- The total package player – Great skill, tons of experience, and in great physical shape. When it comes to weekend warriors, these guys are complete game changers.
- The physical specimen – Great physical shape but brand new to the game, this person has little to zero knowledge of the game and despite being in great shape, struggles to make much an impact in the game.
But the most interesting player…
- The Lazy Gamer – This player has great knowledge, great skill and horrible physical conditioning, but here is where it gets interesting, these players make huge impacts on the game, not as much as the total package players but darn close.
Sadly, when it comes to sports, the Lazy Gamers are usually much more valuable than the inexperienced physical specimen who despite being able to “run for days”, can’t pass, can’t shoot, can’t control the ball and/or doesn’t understand how to play defense. Depending on the sport, knowledge and skill could determine as much as 80% of a players overall performance. Because of this lopsidedness of skill versus strength and endurance, if a player wants to get better, they are better off working on improving their skills instead of improving their strength and conditioning.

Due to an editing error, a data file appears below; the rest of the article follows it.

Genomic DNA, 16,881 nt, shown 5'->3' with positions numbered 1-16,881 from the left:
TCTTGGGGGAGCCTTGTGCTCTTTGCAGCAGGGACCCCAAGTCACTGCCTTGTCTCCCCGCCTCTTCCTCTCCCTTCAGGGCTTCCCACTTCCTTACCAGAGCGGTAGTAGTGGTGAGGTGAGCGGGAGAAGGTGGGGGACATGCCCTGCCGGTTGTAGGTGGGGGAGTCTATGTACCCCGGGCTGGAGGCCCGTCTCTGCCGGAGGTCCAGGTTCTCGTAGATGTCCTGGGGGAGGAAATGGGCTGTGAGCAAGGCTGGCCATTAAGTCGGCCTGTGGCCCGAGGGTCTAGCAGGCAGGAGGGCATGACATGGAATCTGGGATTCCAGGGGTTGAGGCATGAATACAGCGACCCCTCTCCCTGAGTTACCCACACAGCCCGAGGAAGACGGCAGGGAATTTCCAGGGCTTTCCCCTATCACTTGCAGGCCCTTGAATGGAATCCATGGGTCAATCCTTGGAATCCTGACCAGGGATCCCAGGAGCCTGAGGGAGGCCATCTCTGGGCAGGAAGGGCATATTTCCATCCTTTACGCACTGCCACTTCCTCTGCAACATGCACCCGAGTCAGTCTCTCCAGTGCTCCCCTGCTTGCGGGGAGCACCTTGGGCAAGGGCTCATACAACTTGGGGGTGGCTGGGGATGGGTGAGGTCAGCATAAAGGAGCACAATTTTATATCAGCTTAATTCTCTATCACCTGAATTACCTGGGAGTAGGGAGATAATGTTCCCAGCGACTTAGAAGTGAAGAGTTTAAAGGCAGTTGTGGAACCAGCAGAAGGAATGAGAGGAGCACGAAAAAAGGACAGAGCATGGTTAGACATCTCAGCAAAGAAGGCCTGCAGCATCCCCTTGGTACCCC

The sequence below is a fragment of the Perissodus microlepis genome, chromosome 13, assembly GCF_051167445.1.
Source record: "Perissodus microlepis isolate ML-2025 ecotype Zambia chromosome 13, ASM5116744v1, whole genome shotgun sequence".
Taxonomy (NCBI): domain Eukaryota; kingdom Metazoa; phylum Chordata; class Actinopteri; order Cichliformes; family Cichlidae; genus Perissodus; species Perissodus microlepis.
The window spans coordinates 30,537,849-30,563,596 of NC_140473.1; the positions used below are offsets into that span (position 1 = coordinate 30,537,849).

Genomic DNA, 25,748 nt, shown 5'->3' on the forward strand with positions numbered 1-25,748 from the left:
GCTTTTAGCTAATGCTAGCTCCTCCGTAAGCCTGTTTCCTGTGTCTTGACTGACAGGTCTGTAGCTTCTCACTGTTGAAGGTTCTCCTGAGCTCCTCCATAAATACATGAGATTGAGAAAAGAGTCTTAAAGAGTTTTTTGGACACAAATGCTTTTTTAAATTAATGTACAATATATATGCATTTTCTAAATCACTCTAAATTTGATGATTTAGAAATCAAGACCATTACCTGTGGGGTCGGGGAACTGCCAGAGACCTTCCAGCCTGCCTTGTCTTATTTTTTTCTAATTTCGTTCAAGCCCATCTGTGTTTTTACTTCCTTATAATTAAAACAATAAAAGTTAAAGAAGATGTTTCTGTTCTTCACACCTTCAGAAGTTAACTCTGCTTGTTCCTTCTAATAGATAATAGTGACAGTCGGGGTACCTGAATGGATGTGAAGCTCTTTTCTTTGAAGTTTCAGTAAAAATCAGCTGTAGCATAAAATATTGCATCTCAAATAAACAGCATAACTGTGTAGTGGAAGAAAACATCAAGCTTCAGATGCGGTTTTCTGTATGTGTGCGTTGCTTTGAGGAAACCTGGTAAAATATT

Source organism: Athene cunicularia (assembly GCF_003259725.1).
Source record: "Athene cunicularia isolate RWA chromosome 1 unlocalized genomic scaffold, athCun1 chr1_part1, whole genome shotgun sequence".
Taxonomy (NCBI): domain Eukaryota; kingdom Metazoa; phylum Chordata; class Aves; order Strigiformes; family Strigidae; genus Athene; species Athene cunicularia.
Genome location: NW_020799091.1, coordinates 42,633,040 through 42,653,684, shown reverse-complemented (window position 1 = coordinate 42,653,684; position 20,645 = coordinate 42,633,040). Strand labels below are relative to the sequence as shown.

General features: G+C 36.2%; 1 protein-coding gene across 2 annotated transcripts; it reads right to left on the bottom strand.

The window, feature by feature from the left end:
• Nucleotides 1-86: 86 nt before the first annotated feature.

But when it comes to exercise, skill plays a very small almost non-essential, role. Think about it, it doesn’t take much skill to pick up heavy things, or run up a flight of stairs, or do a bunch of burpees, but that is the point of exercise, keep the skill needed to a minimum so you can focus most of your energy doing work!